Jim Mattis: In a candid resignation letter that laid bare his growing divide with Trump over Syria and Afghanistan policies, the defense secretary abruptly quit. Shanahan, a former Boeing executive and Mattis' deputy, took over in an acting capacity.
Ryan Zinke: Trump's first interior secretary left at the end of 2018 amid investigations into his use of security details, chartered flights and a real estate deal.
John Kelly: A retired Marine Corps general, Kelly was hired as White House chief of staff to bring order to the chaotic Trump White House but ultimately fell out with his boss.
Jeff Sessions: The Republican former U.S. senator was forced out as attorney general on Nov. 7 after months of being attacked and ridiculed by the president for recusing himself from a special counsel investigation of Russian interference in the 2016 presidential election. He was replaced briefly by Matthew Whitaker until William Barr was confirmed to the job.
Nikki Haley: The former South Carolina governor stepped down at the end of 2018 as U.S. ambassador to the United Nations. Trump nominated Republican donor and U.S. Ambassador to Canada Kelly Craft for the position.
Don McGahn: Trump said in August the White House counsel would leave, amid strains between the two.
Scott Pruitt: The Environmental Protection Agency chief quit in July under fire over ethics controversies.
Joe Hagin: The White House deputy chief of staff resigned in June.
Ty Cobb: Replaced in May as a senior Trump lawyer by Emmet Flood.
Tom Bossert: Resigned in April as Trump's homeland security adviser.
John Dowd: Trump's lead lawyer in the Mueller investigation quit in March.
David Shulkin: White House officials said in March that the Veterans Affairs secretary would resign.
H.R. McMaster: The national security adviser was replaced in March by John Bolton.
Rex Tillerson: The secretary of state was fired by Trump in March after long-standing tension between them.
Gary Cohn: The National Economic Council director and former Goldman Sachs president said in March he would resign.
Andrew McCabe: Terminated as FBI deputy director in March.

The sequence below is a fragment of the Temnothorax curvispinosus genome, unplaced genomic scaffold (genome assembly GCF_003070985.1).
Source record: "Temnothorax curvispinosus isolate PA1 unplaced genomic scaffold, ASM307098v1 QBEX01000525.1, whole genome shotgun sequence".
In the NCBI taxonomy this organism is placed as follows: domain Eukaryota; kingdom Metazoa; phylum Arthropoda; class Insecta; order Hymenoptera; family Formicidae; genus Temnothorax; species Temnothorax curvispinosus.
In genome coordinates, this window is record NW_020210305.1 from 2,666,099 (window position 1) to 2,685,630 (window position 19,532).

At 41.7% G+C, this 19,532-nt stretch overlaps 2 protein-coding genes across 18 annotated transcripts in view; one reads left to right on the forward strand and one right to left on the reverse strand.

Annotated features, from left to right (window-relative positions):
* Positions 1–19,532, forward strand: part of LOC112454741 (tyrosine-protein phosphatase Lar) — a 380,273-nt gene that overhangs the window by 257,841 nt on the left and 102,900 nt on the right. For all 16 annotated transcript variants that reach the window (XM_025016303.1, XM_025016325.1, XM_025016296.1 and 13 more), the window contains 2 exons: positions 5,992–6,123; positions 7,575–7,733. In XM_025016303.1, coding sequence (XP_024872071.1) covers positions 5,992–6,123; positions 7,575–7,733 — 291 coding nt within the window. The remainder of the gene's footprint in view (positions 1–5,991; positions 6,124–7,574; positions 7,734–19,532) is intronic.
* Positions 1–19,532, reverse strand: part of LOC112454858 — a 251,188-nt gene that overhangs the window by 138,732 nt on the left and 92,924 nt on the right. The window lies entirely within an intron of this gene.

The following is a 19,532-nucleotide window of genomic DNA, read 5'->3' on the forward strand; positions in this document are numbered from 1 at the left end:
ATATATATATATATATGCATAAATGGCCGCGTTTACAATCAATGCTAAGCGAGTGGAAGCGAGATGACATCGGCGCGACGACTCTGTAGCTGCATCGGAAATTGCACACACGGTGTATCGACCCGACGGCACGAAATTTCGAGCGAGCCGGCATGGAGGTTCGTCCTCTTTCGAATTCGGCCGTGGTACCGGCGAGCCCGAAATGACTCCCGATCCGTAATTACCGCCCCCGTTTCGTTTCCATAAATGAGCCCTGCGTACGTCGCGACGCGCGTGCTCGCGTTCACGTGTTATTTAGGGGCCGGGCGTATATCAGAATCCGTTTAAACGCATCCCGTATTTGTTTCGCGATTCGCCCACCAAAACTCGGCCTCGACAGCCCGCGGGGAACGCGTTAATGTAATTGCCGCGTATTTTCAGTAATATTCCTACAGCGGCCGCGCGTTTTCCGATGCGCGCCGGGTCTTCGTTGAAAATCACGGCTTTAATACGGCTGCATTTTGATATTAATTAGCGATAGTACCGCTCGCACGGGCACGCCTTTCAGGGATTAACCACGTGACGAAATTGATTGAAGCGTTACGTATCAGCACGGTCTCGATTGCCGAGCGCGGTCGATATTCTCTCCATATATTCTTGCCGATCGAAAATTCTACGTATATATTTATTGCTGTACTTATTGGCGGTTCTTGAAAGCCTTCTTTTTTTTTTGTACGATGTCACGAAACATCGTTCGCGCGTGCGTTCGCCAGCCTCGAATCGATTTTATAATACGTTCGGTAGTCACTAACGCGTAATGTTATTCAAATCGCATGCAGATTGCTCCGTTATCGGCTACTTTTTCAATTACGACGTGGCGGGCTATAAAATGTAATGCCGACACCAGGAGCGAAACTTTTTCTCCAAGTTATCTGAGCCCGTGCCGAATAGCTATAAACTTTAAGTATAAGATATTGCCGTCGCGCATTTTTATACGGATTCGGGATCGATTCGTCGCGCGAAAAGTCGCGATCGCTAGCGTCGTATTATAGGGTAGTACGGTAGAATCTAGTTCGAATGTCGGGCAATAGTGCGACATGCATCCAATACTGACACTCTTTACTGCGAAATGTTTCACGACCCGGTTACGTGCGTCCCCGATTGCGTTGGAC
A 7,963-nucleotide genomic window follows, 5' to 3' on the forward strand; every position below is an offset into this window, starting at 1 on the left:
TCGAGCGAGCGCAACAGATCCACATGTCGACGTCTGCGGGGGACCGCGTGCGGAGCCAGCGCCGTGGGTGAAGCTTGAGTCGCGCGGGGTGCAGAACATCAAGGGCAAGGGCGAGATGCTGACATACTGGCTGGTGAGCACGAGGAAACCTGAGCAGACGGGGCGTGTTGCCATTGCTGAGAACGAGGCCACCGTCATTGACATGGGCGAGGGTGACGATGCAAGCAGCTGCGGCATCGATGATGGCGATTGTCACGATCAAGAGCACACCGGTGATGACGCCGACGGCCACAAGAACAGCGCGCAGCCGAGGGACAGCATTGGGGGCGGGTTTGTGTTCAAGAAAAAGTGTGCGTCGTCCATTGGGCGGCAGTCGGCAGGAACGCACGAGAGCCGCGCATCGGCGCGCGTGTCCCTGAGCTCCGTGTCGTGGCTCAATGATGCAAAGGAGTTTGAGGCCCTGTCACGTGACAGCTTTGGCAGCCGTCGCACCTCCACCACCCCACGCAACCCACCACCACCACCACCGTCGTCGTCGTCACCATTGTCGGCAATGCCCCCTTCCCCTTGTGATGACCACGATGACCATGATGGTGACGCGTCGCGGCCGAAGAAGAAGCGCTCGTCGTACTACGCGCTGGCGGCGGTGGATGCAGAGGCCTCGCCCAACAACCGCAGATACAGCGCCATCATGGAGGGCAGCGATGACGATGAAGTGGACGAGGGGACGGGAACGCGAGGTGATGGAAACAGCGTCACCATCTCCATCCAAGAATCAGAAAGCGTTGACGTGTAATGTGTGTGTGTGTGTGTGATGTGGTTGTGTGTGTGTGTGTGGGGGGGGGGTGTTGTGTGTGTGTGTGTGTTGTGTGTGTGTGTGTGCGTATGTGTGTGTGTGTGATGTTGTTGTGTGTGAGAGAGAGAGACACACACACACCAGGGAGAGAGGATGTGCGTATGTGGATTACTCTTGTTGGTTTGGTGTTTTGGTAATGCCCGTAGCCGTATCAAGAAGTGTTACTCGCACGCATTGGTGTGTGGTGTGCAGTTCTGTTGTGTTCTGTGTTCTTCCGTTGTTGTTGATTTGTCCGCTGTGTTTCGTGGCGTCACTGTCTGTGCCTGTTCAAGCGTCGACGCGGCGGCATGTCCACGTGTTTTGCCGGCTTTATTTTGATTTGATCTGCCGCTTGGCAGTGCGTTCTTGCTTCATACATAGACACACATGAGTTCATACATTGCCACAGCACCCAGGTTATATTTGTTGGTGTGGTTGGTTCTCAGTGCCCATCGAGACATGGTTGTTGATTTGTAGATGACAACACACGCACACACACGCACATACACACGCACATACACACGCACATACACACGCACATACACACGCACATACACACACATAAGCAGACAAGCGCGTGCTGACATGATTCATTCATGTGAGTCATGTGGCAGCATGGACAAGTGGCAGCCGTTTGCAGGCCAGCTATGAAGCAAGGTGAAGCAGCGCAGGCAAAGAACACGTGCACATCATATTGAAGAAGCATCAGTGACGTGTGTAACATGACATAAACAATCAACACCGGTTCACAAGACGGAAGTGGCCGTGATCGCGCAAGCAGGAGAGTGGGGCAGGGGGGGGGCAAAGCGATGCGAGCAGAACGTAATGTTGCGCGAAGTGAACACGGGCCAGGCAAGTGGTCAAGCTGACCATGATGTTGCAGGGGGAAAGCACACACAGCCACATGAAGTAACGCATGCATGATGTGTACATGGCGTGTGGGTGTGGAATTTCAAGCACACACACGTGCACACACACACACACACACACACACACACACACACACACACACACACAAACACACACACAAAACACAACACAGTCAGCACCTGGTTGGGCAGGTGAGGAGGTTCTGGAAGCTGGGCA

Hope Hicks: The White House communications director resigned on Feb. 28.
Rob Porter: Resigned as White House staff secretary in February.
Omarosa Manigault Newman: The former reality TV star was fired as assistant to the president in December.
Dina Powell: The deputy national security adviser for strategy's resignation was announced in December.
Tom Price: The Health and Human Services secretary quit under pressure from Trump on Sept. 29 over travel practices.
Sebastian Gorka: The former close ally of Bannon left as a Trump adviser in August.
Stephen Bannon: Trump fired his chief strategist in mid-August after Bannon clashed with White House moderates.
Anthony Scaramucci: Fired in July by Trump as White House communications director after 10 days on the job.
Reince Priebus: After setbacks in Congress, replaced as White House chief of staff by Kelly.
Sean Spicer: Resigned as White House press secretary in July.
Michael Dubke: Resigned as White House communications director in May.
James Comey: The FBI director, who led the Russia probe before the special counsel, was fired by Trump in May.
K.T. McFarland: The deputy national security adviser's departure was reported in April.
Katie Walsh: Transferred out of her role as deputy White House chief of staff to a Republican activist group in March.
Preet Bharara: Fired by Trump in March as the top federal prosecutor in Manhattan.
Michael Flynn: Resigned in February as Trump's national security adviser and later pleaded guilty to lying to the FBI.
Sally Yates: Fired in January by Trump as acting U.S. attorney general. (Reporting by Washington Newsroom; Editing by Kevin Drawbaugh and Jonathan Oatis)